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Sourdough lactic acid bacteria and products for Celiac Susceptible People

by luciano

The lactic acid bacteria present in the sourdough have been shown to have significant abilities to hydrolyze gluten proteins; some strains of lactic bacteria used with specific temperatures, times and concentrations can also hydrolyse the peptides most resistant to gastro-intestinal digestion. Baked products made with sourdough can therefore be considered an excellent opportunity and a valid choice for people genetically predisposed to celiac disease.

Extract from the study “ Gluten-Free Products for Celiac Susceptible People”:
A – “ omissis…… The 33-mer peptide from α2-gliadin (amino acid sequence positions 56–88, LQLQPFPQPQLPYPQPQLPYPQPQLPYPQPQPF) contains three overlapping T-cell epitopes (3 × PQPQLPYPQ, 2 × PYPQPQLPY and PFPQPQLPY) for CD sensitive individuals. The human gastrointestinal enzymes pepsin, trypsin, and chymotrypsin were unable to hydrolyze the 33-mer peptide due to their inability to cleave before or after proline or glutamine, leaving the epitopes intact. Comparatively, large CD immunogenic peptides (≥9 amino acid residues) reach the small intestine (11) after crossing through the epithelial barrier and initiate immunogenic cascade in the lamina propria.

B – “omissis …Wheat flours modified to eliminate or reduce the immune toxicity of gluten have been used to prepare pasta and baked products. The large peptides of gluten need to be modified/converted into peptides of <9 amino acid residues to minimize the CD-induced immunoreactivity. This has been achieved through numerous approaches, including exogenous enzyme treatment, use of sourdough/lactic acid bacteria, use of genetically modified wheat, etc.”

C – “ omissis…The sourdough was prepared by fermenting flour with naturally occurring lactic acid bacteria (LAB) and yeasts. In the mature sourdoughs, the lactic acid bacteria were higher in number (> 10cfu/g) than the number of yeasts. Type I sourdough has a final pH of 4.0 at room temperature (20–30C) and is manufactured by continuous daily refreshments with the aim to maintain the microorganisms in an active state. It takes 2–5 (>30C) days of fermentation for developing type II sourdough as an acidifier with a pH that is <3.5 after 24 h of fermentation (131). The microorganisms were used in the late stationary phase of growth and exhibited restricted metabolic activity. The type III sourdough, as an acidifier supplement and aroma carrier in bread making, is a dried powder used for fermentation by certain starter cultures. A few reports are available about the use of sourdough for the preparation of gluten-free bread (84, 85). In one study it was reported that food processing by selected sourdough lactobacilli and fungal proteases may be considered an efficient approach for eliminating gluten toxicity, reducing the gluten level below 12 ppm (119). Further, sourdough fermentation, usually with a mixture of lactic acid bacteria (LAB) and yeasts, is traditionally used to produce leavened bread, especially from rye flour. Lactobacillus sp. are predominant among lactic acid bacteria (LAB) and they produce numerous mixed proteolytic enzymes, including metalloendopeptidases, such as PepO and PepF; aminopeptidases, such as PepN and PepC; dipeptidases, such as PepD; and dipeptidyl and tripeptidylpeptidases, such as the proline-specific Xaa-Pro dipeptidyl-peptidase (PepX) (132). The combination of wheat germination and sourdough fermentation with Lactobacillus brevis L62 extensively hydrolyzed wheat prolamin down to <5% of the initial content (133). A cell-free extract of two LABs, L. plantarum and Pediococcus pentosaceus, had a higher gliadin-degrading capacity (83%) in doughs than the corresponding cell suspension (70%), and complete gliadin degradation without using live LAB may be optimized (134). High molecular weight polymers, namely exopolysaccharides, are produced by lactic acid bacteria in presence of sucrose that mimics physiochemical properties of commercial hydrocolloids or gums, such as the ability to form a network and bind water. It counteracts the negative effects of excessive sourdough acidification and enhances loaf volume, shelf-life, the staling rate, and textural properties of products (129).”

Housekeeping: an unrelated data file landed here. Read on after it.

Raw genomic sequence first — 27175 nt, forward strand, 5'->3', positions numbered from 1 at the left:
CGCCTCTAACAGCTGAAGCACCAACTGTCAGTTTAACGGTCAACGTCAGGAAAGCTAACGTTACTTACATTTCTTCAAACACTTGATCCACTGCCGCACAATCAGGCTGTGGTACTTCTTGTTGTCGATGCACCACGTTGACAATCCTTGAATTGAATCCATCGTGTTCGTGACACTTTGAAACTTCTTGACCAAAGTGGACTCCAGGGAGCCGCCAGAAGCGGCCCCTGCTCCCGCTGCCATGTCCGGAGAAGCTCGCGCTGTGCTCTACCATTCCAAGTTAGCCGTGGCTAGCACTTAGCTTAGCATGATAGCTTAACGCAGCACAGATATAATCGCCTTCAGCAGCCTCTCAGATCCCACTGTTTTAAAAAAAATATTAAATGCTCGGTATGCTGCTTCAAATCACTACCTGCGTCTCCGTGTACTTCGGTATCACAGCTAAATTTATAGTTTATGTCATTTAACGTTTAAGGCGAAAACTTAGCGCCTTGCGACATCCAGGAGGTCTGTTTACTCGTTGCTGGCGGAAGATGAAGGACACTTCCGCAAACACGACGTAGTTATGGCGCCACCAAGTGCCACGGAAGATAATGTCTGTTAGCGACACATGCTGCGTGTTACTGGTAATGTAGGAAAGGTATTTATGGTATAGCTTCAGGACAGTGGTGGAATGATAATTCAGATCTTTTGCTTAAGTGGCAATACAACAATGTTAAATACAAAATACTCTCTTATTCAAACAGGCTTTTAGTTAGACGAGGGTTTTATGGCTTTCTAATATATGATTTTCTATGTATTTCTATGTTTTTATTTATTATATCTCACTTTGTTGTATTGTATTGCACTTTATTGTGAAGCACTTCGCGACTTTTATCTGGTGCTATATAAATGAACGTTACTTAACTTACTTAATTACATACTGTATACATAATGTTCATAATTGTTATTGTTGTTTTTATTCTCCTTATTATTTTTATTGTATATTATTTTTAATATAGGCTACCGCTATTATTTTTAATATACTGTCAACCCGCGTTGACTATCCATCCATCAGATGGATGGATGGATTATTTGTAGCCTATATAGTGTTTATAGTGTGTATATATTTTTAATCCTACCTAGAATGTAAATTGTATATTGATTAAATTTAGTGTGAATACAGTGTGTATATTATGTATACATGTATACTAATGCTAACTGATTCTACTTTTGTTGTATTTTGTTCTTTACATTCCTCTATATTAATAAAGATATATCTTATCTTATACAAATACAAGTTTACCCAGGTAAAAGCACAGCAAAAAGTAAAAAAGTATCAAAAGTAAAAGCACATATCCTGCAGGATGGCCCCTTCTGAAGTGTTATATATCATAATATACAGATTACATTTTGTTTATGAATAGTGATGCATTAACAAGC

Gluten-Free Products for Celiac Susceptible People. Sweta Rai, Amarjeet Kaur and C. S. Chopra. Front. Nutriens 17 december 2018.

Mutually stimulating interactions between lactic acid bacteria and Saccharomyces cerevisiae in sourdough fermentation

by luciano